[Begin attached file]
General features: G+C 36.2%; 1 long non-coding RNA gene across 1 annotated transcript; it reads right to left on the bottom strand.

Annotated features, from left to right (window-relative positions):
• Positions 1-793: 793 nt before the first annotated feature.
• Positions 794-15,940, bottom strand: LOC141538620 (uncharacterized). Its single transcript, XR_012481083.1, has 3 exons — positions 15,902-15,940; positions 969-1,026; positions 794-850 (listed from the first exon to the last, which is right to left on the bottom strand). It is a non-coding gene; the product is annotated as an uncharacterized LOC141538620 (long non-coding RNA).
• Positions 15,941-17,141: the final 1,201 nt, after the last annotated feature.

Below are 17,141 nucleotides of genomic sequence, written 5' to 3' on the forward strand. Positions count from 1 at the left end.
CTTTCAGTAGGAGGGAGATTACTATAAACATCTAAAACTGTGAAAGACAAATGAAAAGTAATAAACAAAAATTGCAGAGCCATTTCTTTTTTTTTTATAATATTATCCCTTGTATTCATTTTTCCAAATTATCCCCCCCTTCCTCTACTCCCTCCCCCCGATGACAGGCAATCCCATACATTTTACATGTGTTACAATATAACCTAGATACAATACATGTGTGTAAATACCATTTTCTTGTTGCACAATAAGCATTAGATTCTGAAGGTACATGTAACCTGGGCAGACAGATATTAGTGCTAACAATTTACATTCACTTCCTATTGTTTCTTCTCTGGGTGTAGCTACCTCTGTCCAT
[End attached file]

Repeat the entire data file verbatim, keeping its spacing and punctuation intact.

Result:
General features: G+C 36.2%; 1 long non-coding RNA gene across 1 annotated transcript; it reads right to left on the bottom strand.

Annotated features, from left to right (window-relative positions):
• Positions 1-793: 793 nt before the first annotated feature.
• Positions 794-15,940, bottom strand: LOC141538620 (uncharacterized). Its single transcript, XR_012481083.1, has 3 exons — positions 15,902-15,940; positions 969-1,026; positions 794-850 (listed from the first exon to the last, which is right to left on the bottom strand). It is a non-coding gene; the product is annotated as an uncharacterized LOC141538620 (long non-coding RNA).
• Positions 15,941-17,141: the final 1,201 nt, after the last annotated feature.

Below are 17,141 nucleotides of genomic sequence, written 5' to 3' on the forward strand. Positions count from 1 at the left end.
CTTTCAGTAGGAGGGAGATTACTATAAACATCTAAAACTGTGAAAGACAAATGAAAAGTAATAAACAAAAATTGCAGAGCCATTTCTTTTTTTTTTATAATATTATCCCTTGTATTCATTTTTCCAAATTATCCCCCCCTTCCTCTACTCCCTCCCCCCGATGACAGGCAATCCCATACATTTTACATGTGTTACAATATAACCTAGATACAATACATGTGTGTAAATACCATTTTCTTGTTGCACAATAAGCATTAGATTCTGAAGGTACATGTAACCTGGGCAGACAGATATTAGTGCTAACAATTTACATTCACTTCCTATTGTTTCTTCTCTGGGTGTAGCTACCTCTGTCCAT